All godly fathers want to pass on a love for godly truths to their children.
I Call Shotgun is a collection of 64 “letters” from authors and fathers Tommy Newberry and Curt Beavers to their sons.
This book purposes to impart wisdom through words.
“You only get one shot at life, son.” That’s a great summary of the book’s goal: to equip a son for life.
The introduction is necessary reading in order to make sense of the book. For example, without the introduction the text messages suggestions appear as pull quotes and don’t always relate to the content surrounding it.
Although the book is written from fathers to sons, the authors address other fathers in the introduction this way:
We are confident that you want to equip your son with the understanding and wisdom to succeed in the world today. We wrote this book with you [fathers] in mind.
Some Great Navigation
The letters serve as a catalyst for fathers to write their own letters to their sons, in order to help pass on a godly heritage.
The book’s title, I Call Shotgun, probably refers to the common phrase that requests someone who’ll ride beside the driver—perhaps as a navigator. The subtitle reflects this implication: Lessons from Dad for Navigating the Roads of Life.
Here are a few parts of the book I liked that offer helpful navigation for life:
- I appreciate the fact that the chapter titles are more straightforward, giving a virtual topical index to the book. My top-ten favorites of the 64 chapters were these:
- Celebrate Other People’s Success
- Seek God First Every Day
- Assume a Gift is Hidden
- Leverage Your Strengths
- Build Productive Habits
- Prayer is Always the Answer
- Sow, Then Reap
- Discipline Yourself or the World Will
- Forgive with Abandon
- After Your Screw Up, Step Up
- The book offers a wonderful variety of topics, short, easy-to-read chapters, and practical writing.
- The content is really excellent. The essence of each letter urges sons to take responsibility, think for oneself, and to think clearly. In fact, the letters could also apply to daughters in most cases. The book is really from fathers to children.
- The back of the book offers a number of questions as “conversation starters” for fathers to engage their sons.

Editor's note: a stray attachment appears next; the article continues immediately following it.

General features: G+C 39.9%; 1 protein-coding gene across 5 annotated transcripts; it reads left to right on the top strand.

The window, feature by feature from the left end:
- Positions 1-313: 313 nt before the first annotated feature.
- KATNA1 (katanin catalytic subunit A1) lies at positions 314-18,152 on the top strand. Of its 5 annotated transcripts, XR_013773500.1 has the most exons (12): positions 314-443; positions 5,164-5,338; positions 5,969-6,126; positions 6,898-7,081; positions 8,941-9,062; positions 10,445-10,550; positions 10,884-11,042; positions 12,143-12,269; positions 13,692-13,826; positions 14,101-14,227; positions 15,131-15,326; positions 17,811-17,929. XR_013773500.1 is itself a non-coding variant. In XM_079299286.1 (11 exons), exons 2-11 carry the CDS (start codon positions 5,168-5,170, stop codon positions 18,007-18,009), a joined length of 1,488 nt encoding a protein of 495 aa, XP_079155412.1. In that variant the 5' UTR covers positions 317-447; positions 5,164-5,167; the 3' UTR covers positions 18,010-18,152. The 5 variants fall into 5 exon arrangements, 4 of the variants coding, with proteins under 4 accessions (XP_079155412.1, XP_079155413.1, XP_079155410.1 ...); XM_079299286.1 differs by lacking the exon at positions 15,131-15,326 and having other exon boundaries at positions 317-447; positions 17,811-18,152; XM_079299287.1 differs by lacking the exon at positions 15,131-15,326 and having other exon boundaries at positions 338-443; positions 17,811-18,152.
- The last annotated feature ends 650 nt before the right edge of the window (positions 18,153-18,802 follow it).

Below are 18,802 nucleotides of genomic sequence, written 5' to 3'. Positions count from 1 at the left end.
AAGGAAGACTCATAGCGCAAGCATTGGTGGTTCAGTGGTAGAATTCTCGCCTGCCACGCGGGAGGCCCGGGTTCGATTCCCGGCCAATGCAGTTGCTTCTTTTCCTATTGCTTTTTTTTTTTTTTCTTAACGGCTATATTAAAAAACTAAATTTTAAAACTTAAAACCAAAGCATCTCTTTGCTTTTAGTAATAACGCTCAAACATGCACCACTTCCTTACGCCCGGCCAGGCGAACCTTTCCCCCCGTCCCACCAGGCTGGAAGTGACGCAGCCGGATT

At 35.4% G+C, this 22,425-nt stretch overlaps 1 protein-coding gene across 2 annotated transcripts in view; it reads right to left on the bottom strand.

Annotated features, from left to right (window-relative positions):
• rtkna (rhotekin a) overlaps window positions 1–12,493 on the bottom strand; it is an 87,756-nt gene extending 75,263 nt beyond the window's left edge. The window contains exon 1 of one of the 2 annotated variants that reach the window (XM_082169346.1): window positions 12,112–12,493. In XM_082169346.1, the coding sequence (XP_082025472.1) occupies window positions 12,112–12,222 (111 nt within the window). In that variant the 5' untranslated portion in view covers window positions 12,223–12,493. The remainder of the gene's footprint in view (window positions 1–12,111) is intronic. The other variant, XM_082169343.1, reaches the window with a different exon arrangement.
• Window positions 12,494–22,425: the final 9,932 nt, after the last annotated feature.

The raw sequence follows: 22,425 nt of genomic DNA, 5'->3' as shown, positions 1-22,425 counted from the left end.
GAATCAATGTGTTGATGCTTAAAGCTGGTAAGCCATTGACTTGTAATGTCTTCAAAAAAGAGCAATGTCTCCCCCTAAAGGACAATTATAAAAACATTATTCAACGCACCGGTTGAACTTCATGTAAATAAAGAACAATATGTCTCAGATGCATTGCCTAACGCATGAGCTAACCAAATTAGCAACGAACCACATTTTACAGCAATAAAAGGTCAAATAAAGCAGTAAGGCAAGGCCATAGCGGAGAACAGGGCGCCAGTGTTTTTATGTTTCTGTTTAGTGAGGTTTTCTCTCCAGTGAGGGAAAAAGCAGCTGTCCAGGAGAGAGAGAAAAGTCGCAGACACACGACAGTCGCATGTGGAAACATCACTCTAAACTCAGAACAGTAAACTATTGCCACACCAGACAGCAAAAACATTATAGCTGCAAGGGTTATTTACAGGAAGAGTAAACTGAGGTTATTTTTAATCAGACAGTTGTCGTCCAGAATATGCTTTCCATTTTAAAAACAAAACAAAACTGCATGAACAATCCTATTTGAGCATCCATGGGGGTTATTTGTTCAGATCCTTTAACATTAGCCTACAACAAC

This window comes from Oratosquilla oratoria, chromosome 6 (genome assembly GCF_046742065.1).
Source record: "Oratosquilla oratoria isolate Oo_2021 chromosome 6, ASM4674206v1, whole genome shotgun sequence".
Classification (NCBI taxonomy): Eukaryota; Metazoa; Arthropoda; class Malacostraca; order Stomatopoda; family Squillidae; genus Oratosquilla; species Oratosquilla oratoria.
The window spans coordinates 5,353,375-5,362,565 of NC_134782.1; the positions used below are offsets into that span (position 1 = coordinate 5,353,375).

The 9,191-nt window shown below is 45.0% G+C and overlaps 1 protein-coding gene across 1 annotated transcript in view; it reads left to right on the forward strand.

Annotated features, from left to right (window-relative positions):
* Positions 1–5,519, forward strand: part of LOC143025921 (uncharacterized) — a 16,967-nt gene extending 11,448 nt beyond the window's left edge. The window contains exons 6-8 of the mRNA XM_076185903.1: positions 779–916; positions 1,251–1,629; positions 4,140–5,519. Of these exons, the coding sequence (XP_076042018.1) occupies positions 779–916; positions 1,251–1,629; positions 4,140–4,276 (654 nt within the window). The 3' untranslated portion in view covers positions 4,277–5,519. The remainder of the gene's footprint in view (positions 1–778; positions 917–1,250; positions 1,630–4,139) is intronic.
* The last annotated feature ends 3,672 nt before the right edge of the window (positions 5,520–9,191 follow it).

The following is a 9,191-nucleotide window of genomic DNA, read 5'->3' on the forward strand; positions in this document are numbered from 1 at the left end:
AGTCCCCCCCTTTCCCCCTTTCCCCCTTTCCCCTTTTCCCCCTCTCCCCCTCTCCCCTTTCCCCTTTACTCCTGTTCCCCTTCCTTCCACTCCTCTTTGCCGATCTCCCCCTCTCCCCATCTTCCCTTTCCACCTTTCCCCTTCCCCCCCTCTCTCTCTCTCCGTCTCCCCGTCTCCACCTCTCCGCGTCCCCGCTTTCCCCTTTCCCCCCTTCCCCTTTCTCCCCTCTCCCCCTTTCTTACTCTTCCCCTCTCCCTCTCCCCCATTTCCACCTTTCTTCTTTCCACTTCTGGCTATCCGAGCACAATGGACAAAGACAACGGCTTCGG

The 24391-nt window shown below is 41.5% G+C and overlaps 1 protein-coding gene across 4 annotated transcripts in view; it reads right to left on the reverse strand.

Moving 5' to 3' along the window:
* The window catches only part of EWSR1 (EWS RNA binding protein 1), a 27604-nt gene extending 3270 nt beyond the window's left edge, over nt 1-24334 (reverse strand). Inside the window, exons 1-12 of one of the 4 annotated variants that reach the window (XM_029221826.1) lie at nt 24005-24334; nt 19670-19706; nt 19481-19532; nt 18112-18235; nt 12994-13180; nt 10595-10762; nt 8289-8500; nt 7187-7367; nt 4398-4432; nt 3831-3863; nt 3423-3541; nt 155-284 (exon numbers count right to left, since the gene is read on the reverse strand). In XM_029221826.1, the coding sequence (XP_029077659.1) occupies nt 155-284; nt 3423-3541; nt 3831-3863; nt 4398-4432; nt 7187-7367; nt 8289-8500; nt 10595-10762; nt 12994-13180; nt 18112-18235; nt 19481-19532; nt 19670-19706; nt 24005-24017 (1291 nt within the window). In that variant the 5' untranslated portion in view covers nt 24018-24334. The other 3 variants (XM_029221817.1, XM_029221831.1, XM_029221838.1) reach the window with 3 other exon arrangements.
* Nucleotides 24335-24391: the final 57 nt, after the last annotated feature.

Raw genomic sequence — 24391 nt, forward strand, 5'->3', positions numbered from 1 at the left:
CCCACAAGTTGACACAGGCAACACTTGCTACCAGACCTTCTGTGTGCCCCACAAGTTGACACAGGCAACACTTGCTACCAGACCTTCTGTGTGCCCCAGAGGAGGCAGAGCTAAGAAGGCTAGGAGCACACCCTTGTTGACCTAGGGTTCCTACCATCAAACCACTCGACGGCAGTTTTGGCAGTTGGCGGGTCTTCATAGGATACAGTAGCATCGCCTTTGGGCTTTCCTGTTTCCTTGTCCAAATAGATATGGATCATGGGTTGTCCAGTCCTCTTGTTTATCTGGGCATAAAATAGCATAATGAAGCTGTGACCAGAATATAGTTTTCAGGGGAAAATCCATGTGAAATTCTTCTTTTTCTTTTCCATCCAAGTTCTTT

Some Speed Bumps
As great as the journey is, the book still has a few speed bumps.
- Adding the names of the authors’ sons before each chapter—and concluding each chapter with “Dad”—probably had the intentions of reminding the readers that these are letters. Certainly, these additions do make them more personal. But I felt these personal additions distanced me from the content. It reminded me that I’m reading something NOT originally meant for me. It would have been more effective to leave off the salutations and closings.
- The personalized nature of this book—using names, second person, personal stories: “Remember when?”—may connect with the sons, but with me, the reader, I felt disconnected.
- The intermittent “handwritten” font is distracting.
- I love the practical lessons on so many topics—true wisdom based on biblical principles. However, the Bible is seldom quoted or even referenced, and it would have been easy to add some verses in parenthesis.
Overall, A Great Trip
Although the book has these few drawbacks that impair its effectiveness, the content in each chapter overshadows these weaknesses.
Certainly, any collection of writings will only be as effective as the character of the one who wrote them. We’ve all seen the charades of fathers who write what’s right but live what’s wrong. This volume does a great job suggesting what fathers should teach their sons—both by words and by example.
For fathers who want to impart wisdom to their sons, this book gives some great ideas for topics that are essential for successful, godly living.
I Call Shotgun is worth the trip.
Question: What is the most valuable lesson your father taught you? You can leave a comment by clicking here.